Cleveland, OH. It is often said that history is written by the victors – except it almost always isn’t. A case in point is Titus Livius, better known to us simply as Livy. He was the author of a monumental history of Rome, the Ab Urbe Condita Libri, most of which was lost to the vicissitudes of history. What remains, however, is considered an undisputed classic of Latin literature. Far from extolling the victors of the Roman civil wars, Livy subtly deconstructs the Augustan regime and imperium—praising the old republic, shaming his contemporaries for what they had become compared to what they were, and leaving us with the thesis that moral virtue is the safeguard of liberty.

That Livy was a controversial figure even in his time shouldn’t be surprising to those of us with even a cursory knowledge of Roman history. He was derided as a “Pompeiian.” In contrast to the men who surrounded Augustus, Livy was openly hostile to the first emperor. Following Aristotle, Livy was concerned with the character of men’s souls, and his history is filled with moral moments to precisely manifest that character of courage that was now lost – at least in Livy’s mind. Livy offers a historia moralia a century before Plutarch!

Pudor, shame, was a quintessential Roman value. Pudicitia, sexual and moral virtue, was another quintessential Roman value. Livy, it could be said, was the godfather who elevated the concept of shame in Roman consciousness in his history as he regularly employed terminology relating to virtue, shame, and sexual uprightness and degeneracy throughout his work. Livy saw shame as a teachable moment: something to awaken the moral slumber of his fellow Romans to regain what they had. The purpose of Livy’s wielding of shame was to revive the moral character necessary for republican liberty. Shamelessness was antithetical to republicanism. (We who live in twenty-first century America should take note of this ancient wisdom.)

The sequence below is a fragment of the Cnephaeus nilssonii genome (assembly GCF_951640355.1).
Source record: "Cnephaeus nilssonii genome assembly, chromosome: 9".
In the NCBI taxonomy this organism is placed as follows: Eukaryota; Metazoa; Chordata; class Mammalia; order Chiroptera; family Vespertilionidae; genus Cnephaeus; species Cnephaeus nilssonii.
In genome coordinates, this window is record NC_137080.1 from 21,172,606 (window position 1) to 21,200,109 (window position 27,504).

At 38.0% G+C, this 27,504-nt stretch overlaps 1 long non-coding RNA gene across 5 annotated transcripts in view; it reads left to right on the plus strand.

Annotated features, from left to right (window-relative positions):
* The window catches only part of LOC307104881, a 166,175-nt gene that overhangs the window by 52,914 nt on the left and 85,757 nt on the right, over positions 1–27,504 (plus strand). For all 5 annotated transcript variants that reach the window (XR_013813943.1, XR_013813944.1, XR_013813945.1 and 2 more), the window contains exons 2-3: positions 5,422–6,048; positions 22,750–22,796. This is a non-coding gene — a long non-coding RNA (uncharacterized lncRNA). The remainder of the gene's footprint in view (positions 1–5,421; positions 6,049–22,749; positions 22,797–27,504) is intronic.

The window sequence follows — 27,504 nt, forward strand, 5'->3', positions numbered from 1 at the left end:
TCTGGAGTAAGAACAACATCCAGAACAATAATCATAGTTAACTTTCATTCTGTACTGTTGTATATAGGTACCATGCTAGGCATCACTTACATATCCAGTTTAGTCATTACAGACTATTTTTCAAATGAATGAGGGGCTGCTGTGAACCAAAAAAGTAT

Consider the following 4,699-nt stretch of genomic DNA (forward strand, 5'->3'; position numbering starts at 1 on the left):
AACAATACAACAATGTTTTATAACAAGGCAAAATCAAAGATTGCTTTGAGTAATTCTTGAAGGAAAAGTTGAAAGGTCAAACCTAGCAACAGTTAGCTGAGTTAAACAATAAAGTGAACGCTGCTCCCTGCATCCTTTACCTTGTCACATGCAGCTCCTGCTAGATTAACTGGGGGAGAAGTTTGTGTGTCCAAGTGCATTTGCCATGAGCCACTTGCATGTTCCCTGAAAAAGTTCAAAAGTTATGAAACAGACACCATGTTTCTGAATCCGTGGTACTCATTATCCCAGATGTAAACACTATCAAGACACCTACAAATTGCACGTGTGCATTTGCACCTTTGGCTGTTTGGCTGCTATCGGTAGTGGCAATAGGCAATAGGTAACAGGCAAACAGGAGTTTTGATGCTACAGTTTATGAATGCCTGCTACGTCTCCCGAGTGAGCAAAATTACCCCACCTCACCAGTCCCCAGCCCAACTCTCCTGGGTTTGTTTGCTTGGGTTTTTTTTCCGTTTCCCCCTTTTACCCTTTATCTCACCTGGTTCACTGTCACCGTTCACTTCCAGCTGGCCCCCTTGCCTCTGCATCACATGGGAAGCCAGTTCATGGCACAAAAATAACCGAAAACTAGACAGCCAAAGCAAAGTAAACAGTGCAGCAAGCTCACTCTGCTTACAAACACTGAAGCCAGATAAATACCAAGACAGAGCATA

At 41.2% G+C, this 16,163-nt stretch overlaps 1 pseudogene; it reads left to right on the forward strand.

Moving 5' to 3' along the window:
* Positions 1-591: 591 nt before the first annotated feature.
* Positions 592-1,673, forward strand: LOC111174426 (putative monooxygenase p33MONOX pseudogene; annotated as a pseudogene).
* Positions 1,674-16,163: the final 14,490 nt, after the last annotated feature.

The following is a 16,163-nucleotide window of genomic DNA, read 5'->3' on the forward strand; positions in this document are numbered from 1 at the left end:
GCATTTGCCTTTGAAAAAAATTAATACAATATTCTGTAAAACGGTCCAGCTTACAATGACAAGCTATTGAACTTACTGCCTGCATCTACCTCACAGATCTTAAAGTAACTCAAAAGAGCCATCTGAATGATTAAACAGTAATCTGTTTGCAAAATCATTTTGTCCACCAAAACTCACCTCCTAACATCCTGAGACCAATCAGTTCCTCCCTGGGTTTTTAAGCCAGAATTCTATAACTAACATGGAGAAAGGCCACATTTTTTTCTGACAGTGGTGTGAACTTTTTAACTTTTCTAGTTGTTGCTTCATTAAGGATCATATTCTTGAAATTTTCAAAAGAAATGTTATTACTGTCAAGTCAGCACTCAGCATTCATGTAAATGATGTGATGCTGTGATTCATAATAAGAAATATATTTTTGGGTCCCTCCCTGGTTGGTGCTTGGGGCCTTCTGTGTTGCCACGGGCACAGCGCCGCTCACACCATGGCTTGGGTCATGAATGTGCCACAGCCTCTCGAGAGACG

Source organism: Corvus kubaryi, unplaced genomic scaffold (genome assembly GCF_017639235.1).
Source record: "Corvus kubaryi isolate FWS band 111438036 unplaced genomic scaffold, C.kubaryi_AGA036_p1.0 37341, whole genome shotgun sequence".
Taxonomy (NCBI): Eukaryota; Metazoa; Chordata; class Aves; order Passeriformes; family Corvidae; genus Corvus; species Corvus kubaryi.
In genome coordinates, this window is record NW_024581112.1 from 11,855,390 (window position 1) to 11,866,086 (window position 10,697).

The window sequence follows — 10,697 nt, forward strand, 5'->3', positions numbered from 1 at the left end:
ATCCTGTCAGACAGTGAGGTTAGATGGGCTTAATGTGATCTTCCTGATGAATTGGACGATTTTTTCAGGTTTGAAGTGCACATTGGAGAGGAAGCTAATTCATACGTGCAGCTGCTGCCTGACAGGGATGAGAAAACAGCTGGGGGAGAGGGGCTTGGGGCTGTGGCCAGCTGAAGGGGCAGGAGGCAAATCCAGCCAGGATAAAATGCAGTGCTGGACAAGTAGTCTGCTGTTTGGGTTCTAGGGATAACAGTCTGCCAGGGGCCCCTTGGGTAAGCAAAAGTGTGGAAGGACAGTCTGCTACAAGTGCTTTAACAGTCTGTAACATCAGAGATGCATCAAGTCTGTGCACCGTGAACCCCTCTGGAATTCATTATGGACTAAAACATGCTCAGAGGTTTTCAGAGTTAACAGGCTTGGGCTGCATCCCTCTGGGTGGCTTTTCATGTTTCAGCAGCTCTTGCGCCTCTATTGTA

Looking back at the liberty the Romans had and looking out at the present condition of his countrymen, Livy was startled by what he found. Livy asserts that shamelessness led to decadence which, in turn, led to greed and eventually devolved into demagoguery and tyranny. His assertion that Roman liberty and equality were destroyed by the decadence of the civil wars and buried with the emergence of the Augustan regime had far reaching influence. In the late Renaissance and early modern period in Europe, Machiavelli, James Harrington, and John Milton all followed in Livy’s analysis of Rome. The collapse of moral virtue doomed the republic, and in that degeneracy the darkness of despotism swept the land. Moral virtue was, for the republican thinkers of early modernity, one of the prerequisites for the liberty offered in a republic. This wasn’t unique to them but inherited from the pages of Livy. Tocqueville’s reflections on the necessity of republican moral virtue for the advancement and safeguarding of liberty and democracy was equally Livian in character.